Paper has doggedly resisted its long-predicted demise, but we finally moved to less paper or even paperless as personal computers, iPads and iPhones took over,effectively they became consumables and transformed the office space. At last, we saw the end of the FAX machine, the serried ranks of filing cabinets and the mail room, to be replaced for good or for ill by vigorous growth of IT Departments.

Office buildings  – trends in the changing structure of the office that began in the last century continued to accelerate. Mobile technology made it more and more possible to have open plan working in distributed teams.  Continued redesign of the office was encouraged by advances in technology enabling hot desk working, less compartmentalised, much more informal layouts and latterly more meeting and social areas for staff to maintain human physical contact that helped people engage better with each other.  A whole new business of temporary office hire was accelerated by the Covid lockdown but was soon followed by a noticeable trend towards working from home particularly hybrid patterns, multiple permutations of office and home working. And the ultimate hustle: it is now possible to run a business with only a smart phone, no office required?

Employment – the nature of the workforce using this technology changed.  The workforce is now so much more equal, more diverse, better educated and technically trained.  More and more staff could use the power of the new technology: to find and keep data more readily, undertake research and access learning tools: all better to stay in touch and get an edge.  Our work climate has become more informal, more flexible, less hierarchical and more empowered (not always I know) where changing working practices are today reflected in more flexible working hours and a more relaxed dress code so that every day is ‘dress down Friday’ where business suits, ties and high heels are a thing of the past.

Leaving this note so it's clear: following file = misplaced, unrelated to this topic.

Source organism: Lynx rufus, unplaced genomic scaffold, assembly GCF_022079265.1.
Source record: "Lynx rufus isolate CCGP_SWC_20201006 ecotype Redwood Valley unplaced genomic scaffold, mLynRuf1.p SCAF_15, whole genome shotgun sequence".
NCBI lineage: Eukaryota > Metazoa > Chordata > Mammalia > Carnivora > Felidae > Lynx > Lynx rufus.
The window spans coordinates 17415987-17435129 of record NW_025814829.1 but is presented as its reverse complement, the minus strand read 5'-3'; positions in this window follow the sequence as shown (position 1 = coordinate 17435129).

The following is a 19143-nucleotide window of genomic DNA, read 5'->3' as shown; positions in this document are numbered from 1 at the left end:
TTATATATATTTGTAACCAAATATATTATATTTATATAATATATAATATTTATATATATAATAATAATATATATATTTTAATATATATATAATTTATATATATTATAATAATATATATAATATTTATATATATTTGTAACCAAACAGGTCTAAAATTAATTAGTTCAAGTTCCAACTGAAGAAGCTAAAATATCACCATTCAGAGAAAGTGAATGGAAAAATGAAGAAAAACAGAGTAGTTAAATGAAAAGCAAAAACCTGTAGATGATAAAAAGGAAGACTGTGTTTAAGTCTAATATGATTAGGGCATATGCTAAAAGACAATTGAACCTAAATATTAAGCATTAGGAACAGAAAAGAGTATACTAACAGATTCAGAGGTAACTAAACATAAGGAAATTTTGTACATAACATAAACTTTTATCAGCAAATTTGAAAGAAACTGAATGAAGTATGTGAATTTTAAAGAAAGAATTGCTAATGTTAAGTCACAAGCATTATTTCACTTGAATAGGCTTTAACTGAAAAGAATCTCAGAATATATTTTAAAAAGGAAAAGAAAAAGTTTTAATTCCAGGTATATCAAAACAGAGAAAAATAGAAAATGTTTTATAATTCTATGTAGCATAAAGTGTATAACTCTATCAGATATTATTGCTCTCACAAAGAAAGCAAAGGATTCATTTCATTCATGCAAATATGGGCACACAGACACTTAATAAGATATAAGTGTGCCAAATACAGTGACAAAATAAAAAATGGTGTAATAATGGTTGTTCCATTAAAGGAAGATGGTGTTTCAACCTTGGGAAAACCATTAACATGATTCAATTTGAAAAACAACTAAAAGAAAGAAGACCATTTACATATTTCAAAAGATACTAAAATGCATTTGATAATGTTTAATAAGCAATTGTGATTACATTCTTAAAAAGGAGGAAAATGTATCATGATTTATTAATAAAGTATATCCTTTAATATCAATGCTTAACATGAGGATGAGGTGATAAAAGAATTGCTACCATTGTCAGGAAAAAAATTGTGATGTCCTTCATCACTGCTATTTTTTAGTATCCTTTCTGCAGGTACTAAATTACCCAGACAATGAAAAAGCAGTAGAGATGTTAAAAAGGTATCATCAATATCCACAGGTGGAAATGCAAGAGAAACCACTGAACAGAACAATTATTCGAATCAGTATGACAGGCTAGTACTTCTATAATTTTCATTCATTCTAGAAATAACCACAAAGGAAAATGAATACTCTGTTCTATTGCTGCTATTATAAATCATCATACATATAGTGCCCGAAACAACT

And some things haven’t changed

Some things don’t change. Just as business travel is not totally replaced by Zoom or Teams, tried and tested leadership and management skills needed in any profession or in any business - such as strategic thinking, teamworking, flexible working, innovation and creativity, customer service and commercial agility – still determine business success no matter how the technology changes.  Leading a team online presents different challenges to F2F, but it calls on the same personal core skill set to motivate and empower people. 

Digitisation has reached almost every part of organisational life, driving the shape of business over many years, but analogue skills are clinging on. A ‘less’ paper rather than paperless office means you can still find copiers, scanners, whiteboards, marker pens, pencils and the humble paperclip in the stationery cupboard.  Finally for fans of David Brent’s ‘The Office’, Gareth’s stapler cast in a jelly by his nemesis Tim still resonates today.  


Author: Dr Mark Pegg, Director, Chalfont Associates

To find out more on what else Parliament Hill have planned to celebrate our 20-year anniversary, please click here .

Get in touch

To make an online enquiry, please fill in the form below